Thursday, January 26, 2006

BB&T refuses to fund eminent domain for private use

One of the methods used by legislative bodies to curtail behaviors they don't like and are unable to outlaw outright is to refuse to fund the activity. You see this all the time. One of the most broad-reaching of these was when Congress decided that 18-year-olds are perfectly capable of voting for the next president, are perfectly responsible for their own actions legally, and are perfectly required to die in combat, but can't be trusted to tip a brew. The federal government did not pass a law saying that 21 was the new legal drinking age. They passed a law saying they wouldn't fund the highway projects in states that didn't adopt a 21 age limit for drinking. See the difference?

Apparently a bank has learned that tactic well. BB&T, a fairly large presence here in the DC area, has decided that they will not loan money to outfits who intend to develop on land taken by eminent domain for private usage.

::::::::"The idea that a citizen's property can be taken by the government solely for private use is extremely misguided; in fact, it's just plain wrong," said John Allison, the bank's chairman and chief executive officer.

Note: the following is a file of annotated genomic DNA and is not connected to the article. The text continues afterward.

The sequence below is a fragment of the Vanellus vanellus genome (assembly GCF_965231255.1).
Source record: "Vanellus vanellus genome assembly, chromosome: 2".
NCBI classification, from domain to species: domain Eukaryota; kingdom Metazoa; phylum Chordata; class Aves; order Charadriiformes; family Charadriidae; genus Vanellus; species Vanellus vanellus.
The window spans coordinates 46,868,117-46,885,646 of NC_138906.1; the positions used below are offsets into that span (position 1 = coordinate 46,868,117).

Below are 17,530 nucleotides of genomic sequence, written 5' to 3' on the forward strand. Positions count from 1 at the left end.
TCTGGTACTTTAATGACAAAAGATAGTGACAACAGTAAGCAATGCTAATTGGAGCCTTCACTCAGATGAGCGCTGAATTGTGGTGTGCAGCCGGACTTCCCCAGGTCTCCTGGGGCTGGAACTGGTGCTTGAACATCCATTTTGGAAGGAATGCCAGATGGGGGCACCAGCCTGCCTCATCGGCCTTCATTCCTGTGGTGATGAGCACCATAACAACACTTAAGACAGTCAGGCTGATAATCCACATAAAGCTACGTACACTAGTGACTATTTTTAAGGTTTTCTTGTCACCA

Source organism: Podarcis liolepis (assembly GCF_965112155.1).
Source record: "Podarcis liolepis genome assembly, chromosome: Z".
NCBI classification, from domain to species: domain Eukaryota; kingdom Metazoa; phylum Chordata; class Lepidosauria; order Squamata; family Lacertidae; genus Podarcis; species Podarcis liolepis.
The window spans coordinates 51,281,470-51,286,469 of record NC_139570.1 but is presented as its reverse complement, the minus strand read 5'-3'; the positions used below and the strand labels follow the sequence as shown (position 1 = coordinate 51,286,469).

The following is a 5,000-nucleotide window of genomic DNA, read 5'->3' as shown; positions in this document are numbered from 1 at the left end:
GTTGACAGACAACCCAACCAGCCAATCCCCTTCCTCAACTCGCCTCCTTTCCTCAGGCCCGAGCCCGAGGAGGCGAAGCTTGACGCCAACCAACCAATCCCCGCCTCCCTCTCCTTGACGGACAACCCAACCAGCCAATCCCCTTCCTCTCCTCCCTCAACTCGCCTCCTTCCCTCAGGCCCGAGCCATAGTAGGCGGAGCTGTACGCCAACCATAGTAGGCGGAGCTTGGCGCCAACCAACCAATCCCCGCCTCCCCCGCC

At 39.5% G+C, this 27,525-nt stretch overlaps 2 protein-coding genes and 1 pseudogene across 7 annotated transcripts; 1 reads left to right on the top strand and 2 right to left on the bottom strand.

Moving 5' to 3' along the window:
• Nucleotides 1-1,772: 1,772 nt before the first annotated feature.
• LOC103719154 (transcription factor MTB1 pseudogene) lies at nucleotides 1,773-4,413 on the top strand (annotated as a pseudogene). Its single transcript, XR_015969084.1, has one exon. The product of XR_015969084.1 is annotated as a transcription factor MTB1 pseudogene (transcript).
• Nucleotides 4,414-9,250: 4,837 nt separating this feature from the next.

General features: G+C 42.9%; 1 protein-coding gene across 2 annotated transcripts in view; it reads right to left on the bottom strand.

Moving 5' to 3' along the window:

BB&T Chief Credit Officer Ken Chalk said the North Carolina bank expects to lose only a tiny amount of business, but thinks it is obligated to take a stand on the issue.

"It's not even a fraction of a percent," he said. "The dollar amount is insignificant." But, he added, "We do business with a large number of consumers and small businesses in our footprint. We are hearing from clients that this is an important philosophical issue."

Mr. Chalk said he knows of no other large U.S. bank with a similar policy.
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I approve and applaud. Well done, folks.

My stance on eminent domain in cases where the land is being taken for private commercial development hasn't changed at all: I think it's dead wrong. Getting the Congresscritters to step up and do the right thing legislatively might be tough but it's nice to see private entities doing what they can.